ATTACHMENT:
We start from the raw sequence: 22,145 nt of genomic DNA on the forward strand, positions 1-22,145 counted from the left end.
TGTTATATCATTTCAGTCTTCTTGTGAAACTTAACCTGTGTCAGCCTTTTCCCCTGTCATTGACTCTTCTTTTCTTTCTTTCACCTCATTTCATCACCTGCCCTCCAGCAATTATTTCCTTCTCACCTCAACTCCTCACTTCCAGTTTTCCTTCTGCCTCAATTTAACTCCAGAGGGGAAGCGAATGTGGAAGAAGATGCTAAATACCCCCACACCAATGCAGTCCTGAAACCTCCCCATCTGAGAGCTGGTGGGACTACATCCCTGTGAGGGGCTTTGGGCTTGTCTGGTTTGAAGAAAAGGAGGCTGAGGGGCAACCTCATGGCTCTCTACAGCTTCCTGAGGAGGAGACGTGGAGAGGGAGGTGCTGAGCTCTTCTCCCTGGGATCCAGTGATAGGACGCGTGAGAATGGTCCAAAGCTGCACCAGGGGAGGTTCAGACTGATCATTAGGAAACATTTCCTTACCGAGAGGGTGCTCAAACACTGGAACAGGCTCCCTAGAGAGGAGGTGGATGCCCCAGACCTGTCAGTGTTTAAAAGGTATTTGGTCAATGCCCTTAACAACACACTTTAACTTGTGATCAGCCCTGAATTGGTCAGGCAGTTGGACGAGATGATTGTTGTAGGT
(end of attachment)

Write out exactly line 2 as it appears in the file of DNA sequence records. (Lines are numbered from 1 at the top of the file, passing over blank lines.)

TGTTATATCATTTCAGTCTTCTTGTGAAACTTAACCTGTGTCAGCCTTTTCCCCTGTCATTGACTCTTCTTTTCTTTCTTTCACCTCATTTCATCACCTGCCCTCCAGCAATTATTTCCTTCTCACCTCAACTCCTCACTTCCAGTTTTCCTTCTGCCTCAATTTAACTCCAGAGGGGAAGCGAATGTGGAAGAAGATGCTAAATACCCCCACACCAATGCAGTCCTGAAACCTCCCCATCTGAGAGCTGGTGGGACTACATCCCTGTGAGGGGCTTTGGGCTTGTCTGGTTTGAAGAAAAGGAGGCTGAGGGGCAACCTCATGGCTCTCTACAGCTTCCTGAGGAGGAGACGTGGAGAGGGAGGTGCTGAGCTCTTCTCCCTGGGATCCAGTGATAGGACGCGTGAGAATGGTCCAAAGCTGCACCAGGGGAGGTTCAGACTGATCATTAGGAAACATTTCCTTACCGAGAGGGTGCTCAAACACTGGAACAGGCTCCCTAGAGAGGAGGTGGATGCCCCAGACCTGTCAGTGTTTAAAAGGTATTTGGTCAATGCCCTTAACAACACACTTTAACTTGTGATCAGCCCTGAATTGGTCAGGCAGTTGGACGAGATGATTGTTGTAGGT